Many different types of body fluids and tissues can be used in genetic testing. For deoxyribonucleic acid (DNA) screening, only a very tiny bit of blood, skin, bone, or other tissue is needed.

Genetic Testing During Pregnancy

For genetic testing before birth, pregnant women may decide to undergo amniocentesis or chorionic villus sampling. There is also a blood test available to women to screen for some disorders. If this screening test finds a possible problem, amniocentesis or chorionic villus sampling may be recommended.

Amniocentesis is a test usually performed between weeks 15 and 20 of a woman's pregnancy. The doctor inserts a hollow needle into the woman's abdomen to remove a small amount of amniotic fluid from around the developing fetus. This fluid can be tested to check for genetic problems and to determine the sex of the child. When there's risk of premature birth, amniocentesis may be done to see how far the baby's lungs have matured. Amniocentesis carries a slight risk of inducing a miscarriage.

Chorionic villus sampling (CVS) is usually performed between the 10th and 12th weeks of pregnancy. The doctor removes a small piece of the placenta to check for genetic problems in the fetus. Because chorionic villus sampling is an invasive test, there's a small risk that it can induce a miscarriage.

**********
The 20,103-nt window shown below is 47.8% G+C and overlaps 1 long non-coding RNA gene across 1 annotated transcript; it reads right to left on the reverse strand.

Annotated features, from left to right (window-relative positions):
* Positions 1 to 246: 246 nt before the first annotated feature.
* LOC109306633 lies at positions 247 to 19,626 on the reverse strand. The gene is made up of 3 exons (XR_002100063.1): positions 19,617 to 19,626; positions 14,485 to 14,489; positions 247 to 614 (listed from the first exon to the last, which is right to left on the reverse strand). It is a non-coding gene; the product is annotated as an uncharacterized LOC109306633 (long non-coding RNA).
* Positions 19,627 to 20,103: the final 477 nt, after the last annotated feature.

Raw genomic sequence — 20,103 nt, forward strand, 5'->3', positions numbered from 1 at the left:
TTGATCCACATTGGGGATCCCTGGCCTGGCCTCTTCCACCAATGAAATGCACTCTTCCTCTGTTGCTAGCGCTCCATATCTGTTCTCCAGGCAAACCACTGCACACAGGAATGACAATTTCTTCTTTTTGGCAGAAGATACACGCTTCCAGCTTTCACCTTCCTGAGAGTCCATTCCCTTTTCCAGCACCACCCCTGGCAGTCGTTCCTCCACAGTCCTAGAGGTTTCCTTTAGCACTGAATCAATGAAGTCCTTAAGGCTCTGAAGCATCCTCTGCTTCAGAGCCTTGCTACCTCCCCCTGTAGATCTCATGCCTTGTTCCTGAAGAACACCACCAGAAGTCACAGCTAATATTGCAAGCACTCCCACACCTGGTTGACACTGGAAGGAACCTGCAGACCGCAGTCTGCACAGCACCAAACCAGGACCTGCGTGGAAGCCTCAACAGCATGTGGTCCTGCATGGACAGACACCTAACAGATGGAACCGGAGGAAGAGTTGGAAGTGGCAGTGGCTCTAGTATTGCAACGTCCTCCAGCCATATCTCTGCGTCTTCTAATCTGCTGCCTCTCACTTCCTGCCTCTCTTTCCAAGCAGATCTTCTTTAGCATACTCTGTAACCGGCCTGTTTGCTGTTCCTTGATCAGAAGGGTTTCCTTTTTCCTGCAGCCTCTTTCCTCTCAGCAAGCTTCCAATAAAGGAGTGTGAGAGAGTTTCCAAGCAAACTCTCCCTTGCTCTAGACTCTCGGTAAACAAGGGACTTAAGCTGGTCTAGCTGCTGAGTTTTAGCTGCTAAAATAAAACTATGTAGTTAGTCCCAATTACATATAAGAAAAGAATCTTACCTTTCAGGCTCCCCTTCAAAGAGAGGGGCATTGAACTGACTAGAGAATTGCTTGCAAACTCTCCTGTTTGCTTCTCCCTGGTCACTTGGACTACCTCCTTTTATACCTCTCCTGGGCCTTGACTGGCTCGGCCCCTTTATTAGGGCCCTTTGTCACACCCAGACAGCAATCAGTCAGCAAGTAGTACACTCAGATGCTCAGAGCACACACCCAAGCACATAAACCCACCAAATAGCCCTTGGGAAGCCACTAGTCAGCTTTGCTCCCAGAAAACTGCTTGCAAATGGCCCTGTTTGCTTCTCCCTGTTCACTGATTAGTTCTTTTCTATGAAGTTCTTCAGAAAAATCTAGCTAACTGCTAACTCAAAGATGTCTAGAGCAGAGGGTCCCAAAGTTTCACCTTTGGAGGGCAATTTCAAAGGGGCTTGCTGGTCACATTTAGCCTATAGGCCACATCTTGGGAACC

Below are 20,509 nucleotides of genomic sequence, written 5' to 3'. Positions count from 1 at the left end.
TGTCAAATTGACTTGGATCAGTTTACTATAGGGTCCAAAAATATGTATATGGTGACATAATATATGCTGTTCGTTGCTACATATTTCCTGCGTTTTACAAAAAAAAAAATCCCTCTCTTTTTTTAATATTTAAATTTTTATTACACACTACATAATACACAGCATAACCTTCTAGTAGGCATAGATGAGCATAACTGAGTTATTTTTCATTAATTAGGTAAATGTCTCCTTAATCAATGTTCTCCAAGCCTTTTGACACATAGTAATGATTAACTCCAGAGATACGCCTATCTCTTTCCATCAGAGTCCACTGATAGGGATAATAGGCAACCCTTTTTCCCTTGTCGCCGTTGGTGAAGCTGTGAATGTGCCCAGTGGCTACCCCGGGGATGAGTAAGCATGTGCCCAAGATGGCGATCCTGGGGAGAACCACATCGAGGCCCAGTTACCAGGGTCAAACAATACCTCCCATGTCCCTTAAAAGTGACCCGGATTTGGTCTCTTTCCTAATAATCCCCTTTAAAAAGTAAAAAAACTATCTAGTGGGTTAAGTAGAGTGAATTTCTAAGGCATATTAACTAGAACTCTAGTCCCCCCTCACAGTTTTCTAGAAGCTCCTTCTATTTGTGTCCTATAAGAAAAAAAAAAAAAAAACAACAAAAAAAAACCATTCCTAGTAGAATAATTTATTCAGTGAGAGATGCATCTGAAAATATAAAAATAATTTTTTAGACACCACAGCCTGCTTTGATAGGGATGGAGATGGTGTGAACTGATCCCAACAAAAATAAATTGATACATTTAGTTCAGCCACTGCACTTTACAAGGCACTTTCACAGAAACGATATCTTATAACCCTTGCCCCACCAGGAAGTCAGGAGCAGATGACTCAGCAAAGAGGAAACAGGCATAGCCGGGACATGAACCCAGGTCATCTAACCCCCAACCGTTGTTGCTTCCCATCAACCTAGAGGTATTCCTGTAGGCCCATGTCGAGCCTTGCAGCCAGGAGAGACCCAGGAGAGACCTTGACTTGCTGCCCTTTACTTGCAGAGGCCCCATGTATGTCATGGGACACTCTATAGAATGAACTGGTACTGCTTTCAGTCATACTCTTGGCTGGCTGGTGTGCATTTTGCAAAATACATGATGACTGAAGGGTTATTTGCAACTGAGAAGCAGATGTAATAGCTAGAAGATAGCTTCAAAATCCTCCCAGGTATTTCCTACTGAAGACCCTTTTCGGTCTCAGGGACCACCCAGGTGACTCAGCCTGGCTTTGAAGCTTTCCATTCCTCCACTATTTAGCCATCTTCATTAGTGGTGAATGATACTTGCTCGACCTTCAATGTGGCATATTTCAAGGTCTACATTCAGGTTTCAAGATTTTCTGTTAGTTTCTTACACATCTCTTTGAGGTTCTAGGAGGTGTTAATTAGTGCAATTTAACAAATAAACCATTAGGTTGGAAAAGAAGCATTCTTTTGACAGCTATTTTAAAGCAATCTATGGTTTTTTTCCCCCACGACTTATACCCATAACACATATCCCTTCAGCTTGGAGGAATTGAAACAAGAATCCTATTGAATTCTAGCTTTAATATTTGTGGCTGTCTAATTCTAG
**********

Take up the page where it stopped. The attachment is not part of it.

Why Doctors Recommend Genetic Testing

A doctor may recommend genetic counseling or testing for any of the following reasons:

  • A couple plans to start a family and one of them or a close relative has an inherited illness. Some people are carriers of genes for genetic illnesses, even though they don't show, or manifest, the illness themselves. This happens because some genetic illnesses are recessive — meaning that they're only expressed if a person inherits two copies of the problem gene, one from each parent. Offspring who inherit one problem gene from one parent but a normal gene from the other parent won't have symptoms of a recessive illness but will have a 50% chance of passing the problem gene on to their children.
  • A parent already has one child with a severe birth defect. Not all children who have birth defects have genetic problems. Sometimes, birth defects are caused by exposure to a toxin (poison), infection, or physical trauma before birth. Often, the cause of a birth defect isn't known. Even if a child does have a genetic problem, there's always a chance that it wasn't inherited and that it happened because of some spontaneous error in the child's cells, not the parents' cells.
  • A woman has had two or more miscarriages. Severe chromosome problems in the fetus can sometimes lead to a spontaneous miscarriage. Several miscarriages may point to a genetic problem.
  • A woman has delivered a stillborn child with physical signs of a genetic illness. Many serious genetic illnesses cause specific physical abnormalities that give an affected child a very distinctive appearance.